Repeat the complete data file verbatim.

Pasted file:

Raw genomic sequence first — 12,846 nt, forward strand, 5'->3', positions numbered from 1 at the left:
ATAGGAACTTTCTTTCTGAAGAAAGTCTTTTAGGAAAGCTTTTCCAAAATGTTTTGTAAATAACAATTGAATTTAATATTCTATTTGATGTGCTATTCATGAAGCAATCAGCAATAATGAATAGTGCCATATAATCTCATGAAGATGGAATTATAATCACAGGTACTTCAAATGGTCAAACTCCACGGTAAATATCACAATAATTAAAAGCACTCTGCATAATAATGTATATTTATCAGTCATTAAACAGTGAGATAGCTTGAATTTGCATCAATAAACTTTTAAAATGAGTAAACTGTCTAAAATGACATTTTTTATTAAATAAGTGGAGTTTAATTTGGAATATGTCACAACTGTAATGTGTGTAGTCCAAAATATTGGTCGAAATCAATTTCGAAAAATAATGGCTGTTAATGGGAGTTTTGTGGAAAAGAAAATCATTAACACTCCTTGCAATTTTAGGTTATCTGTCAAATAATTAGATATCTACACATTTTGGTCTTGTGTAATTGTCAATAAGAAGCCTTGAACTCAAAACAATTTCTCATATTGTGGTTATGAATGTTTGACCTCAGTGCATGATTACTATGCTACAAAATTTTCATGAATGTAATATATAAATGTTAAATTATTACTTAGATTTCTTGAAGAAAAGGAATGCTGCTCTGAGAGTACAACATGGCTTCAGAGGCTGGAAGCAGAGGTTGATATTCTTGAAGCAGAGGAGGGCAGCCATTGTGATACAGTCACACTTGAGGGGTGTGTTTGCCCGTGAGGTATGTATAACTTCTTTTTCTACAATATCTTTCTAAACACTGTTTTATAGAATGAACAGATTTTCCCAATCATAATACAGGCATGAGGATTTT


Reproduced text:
Raw genomic sequence first — 12,846 nt, forward strand, 5'->3', positions numbered from 1 at the left:
ATAGGAACTTTCTTTCTGAAGAAAGTCTTTTAGGAAAGCTTTTCCAAAATGTTTTGTAAATAACAATTGAATTTAATATTCTATTTGATGTGCTATTCATGAAGCAATCAGCAATAATGAATAGTGCCATATAATCTCATGAAGATGGAATTATAATCACAGGTACTTCAAATGGTCAAACTCCACGGTAAATATCACAATAATTAAAAGCACTCTGCATAATAATGTATATTTATCAGTCATTAAACAGTGAGATAGCTTGAATTTGCATCAATAAACTTTTAAAATGAGTAAACTGTCTAAAATGACATTTTTTATTAAATAAGTGGAGTTTAATTTGGAATATGTCACAACTGTAATGTGTGTAGTCCAAAATATTGGTCGAAATCAATTTCGAAAAATAATGGCTGTTAATGGGAGTTTTGTGGAAAAGAAAATCATTAACACTCCTTGCAATTTTAGGTTATCTGTCAAATAATTAGATATCTACACATTTTGGTCTTGTGTAATTGTCAATAAGAAGCCTTGAACTCAAAACAATTTCTCATATTGTGGTTATGAATGTTTGACCTCAGTGCATGATTACTATGCTACAAAATTTTCATGAATGTAATATATAAATGTTAAATTATTACTTAGATTTCTTGAAGAAAAGGAATGCTGCTCTGAGAGTACAACATGGCTTCAGAGGCTGGAAGCAGAGGTTGATATTCTTGAAGCAGAGGAGGGCAGCCATTGTGATACAGTCACACTTGAGGGGTGTGTTTGCCCGTGAGGTATGTATAACTTCTTTTTCTACAATATCTTTCTAAACACTGTTTTATAGAATGAACAGATTTTCCCAATCATAATACAGGCATGAGGATTTT